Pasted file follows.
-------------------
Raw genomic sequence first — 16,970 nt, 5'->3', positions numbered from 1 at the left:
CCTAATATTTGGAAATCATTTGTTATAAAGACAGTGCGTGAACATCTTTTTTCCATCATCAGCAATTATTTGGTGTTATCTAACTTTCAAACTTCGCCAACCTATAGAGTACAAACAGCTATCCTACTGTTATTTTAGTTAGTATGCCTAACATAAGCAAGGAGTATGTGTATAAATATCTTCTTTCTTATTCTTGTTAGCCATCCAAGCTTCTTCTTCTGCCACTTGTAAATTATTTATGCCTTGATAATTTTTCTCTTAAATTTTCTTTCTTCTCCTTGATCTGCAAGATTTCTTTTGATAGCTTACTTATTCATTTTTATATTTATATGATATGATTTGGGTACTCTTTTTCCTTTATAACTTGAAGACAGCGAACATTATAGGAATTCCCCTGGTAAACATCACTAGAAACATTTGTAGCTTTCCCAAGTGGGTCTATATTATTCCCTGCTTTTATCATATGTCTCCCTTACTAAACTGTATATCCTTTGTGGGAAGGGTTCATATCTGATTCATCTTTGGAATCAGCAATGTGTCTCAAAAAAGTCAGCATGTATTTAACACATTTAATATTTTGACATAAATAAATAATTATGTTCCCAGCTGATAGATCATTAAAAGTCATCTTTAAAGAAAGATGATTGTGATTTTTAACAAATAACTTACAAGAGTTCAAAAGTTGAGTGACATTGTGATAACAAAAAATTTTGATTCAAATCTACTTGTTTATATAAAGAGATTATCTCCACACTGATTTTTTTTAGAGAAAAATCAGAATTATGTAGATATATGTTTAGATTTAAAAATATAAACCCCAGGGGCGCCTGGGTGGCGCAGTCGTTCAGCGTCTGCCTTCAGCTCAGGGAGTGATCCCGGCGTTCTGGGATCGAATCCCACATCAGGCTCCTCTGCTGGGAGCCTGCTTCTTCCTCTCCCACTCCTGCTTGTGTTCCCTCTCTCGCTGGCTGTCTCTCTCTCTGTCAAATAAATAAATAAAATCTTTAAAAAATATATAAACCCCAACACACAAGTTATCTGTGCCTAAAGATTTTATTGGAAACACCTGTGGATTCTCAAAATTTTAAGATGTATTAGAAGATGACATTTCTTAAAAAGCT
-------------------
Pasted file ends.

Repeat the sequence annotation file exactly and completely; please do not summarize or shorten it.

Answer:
Raw genomic sequence first — 16,970 nt, 5'->3', positions numbered from 1 at the left:
CCTAATATTTGGAAATCATTTGTTATAAAGACAGTGCGTGAACATCTTTTTTCCATCATCAGCAATTATTTGGTGTTATCTAACTTTCAAACTTCGCCAACCTATAGAGTACAAACAGCTATCCTACTGTTATTTTAGTTAGTATGCCTAACATAAGCAAGGAGTATGTGTATAAATATCTTCTTTCTTATTCTTGTTAGCCATCCAAGCTTCTTCTTCTGCCACTTGTAAATTATTTATGCCTTGATAATTTTTCTCTTAAATTTTCTTTCTTCTCCTTGATCTGCAAGATTTCTTTTGATAGCTTACTTATTCATTTTTATATTTATATGATATGATTTGGGTACTCTTTTTCCTTTATAACTTGAAGACAGCGAACATTATAGGAATTCCCCTGGTAAACATCACTAGAAACATTTGTAGCTTTCCCAAGTGGGTCTATATTATTCCCTGCTTTTATCATATGTCTCCCTTACTAAACTGTATATCCTTTGTGGGAAGGGTTCATATCTGATTCATCTTTGGAATCAGCAATGTGTCTCAAAAAAGTCAGCATGTATTTAACACATTTAATATTTTGACATAAATAAATAATTATGTTCCCAGCTGATAGATCATTAAAAGTCATCTTTAAAGAAAGATGATTGTGATTTTTAACAAATAACTTACAAGAGTTCAAAAGTTGAGTGACATTGTGATAACAAAAAATTTTGATTCAAATCTACTTGTTTATATAAAGAGATTATCTCCACACTGATTTTTTTTAGAGAAAAATCAGAATTATGTAGATATATGTTTAGATTTAAAAATATAAACCCCAGGGGCGCCTGGGTGGCGCAGTCGTTCAGCGTCTGCCTTCAGCTCAGGGAGTGATCCCGGCGTTCTGGGATCGAATCCCACATCAGGCTCCTCTGCTGGGAGCCTGCTTCTTCCTCTCCCACTCCTGCTTGTGTTCCCTCTCTCGCTGGCTGTCTCTCTCTCTGTCAAATAAATAAATAAAATCTTTAAAAAATATATAAACCCCAACACACAAGTTATCTGTGCCTAAAGATTTTATTGGAAACACCTGTGGATTCTCAAAATTTTAAGATGTATTAGAAGATGACATTTCTTAAAAAGCT